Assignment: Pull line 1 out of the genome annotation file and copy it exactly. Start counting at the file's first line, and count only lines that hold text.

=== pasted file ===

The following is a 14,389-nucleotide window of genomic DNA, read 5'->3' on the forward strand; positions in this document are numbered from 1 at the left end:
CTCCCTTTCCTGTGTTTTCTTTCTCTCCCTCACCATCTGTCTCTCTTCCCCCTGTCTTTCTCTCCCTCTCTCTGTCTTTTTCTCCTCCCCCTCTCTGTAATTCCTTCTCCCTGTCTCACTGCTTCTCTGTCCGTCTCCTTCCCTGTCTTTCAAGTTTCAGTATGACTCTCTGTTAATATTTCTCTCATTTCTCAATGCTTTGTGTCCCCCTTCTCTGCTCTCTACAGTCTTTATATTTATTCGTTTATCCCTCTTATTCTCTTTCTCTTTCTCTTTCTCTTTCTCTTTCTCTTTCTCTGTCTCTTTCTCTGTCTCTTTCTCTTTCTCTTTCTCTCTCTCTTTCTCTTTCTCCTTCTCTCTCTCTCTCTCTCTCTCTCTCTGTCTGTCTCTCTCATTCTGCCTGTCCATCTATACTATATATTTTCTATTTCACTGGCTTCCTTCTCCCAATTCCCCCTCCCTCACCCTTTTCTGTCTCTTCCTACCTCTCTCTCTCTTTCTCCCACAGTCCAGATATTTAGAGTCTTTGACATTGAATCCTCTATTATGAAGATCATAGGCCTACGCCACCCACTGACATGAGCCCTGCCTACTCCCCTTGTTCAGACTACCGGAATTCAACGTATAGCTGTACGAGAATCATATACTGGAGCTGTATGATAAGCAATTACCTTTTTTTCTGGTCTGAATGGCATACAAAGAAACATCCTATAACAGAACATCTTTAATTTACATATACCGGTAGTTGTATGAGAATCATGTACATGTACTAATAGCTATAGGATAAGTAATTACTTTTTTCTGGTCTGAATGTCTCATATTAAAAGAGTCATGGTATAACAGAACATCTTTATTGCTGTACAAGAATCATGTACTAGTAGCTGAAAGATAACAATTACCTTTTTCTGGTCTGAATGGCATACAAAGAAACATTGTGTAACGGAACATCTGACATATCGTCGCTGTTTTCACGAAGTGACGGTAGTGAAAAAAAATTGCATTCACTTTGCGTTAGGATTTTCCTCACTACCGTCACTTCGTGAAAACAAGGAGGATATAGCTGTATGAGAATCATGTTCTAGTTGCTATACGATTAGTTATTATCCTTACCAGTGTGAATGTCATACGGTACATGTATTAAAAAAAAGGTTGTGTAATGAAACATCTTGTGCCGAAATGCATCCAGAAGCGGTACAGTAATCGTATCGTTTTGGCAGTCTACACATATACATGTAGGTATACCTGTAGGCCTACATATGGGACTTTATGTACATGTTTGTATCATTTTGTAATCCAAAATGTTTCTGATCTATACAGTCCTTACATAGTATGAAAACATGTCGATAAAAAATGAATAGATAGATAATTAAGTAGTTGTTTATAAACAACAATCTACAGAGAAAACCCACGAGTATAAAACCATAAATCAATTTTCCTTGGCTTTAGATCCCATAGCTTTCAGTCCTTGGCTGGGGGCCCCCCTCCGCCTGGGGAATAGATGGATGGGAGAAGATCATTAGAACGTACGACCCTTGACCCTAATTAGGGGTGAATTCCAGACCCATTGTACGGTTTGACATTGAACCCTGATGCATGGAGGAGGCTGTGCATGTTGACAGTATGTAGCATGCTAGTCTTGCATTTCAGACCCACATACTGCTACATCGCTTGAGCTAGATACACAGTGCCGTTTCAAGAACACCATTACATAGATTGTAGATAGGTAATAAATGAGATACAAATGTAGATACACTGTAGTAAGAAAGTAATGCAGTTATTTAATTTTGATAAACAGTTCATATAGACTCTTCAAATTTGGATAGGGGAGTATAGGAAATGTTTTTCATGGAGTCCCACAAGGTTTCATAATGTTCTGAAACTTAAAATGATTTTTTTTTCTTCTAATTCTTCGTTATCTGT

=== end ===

The following is a 14,389-nucleotide window of genomic DNA, read 5'->3' on the forward strand; positions in this document are numbered from 1 at the left end: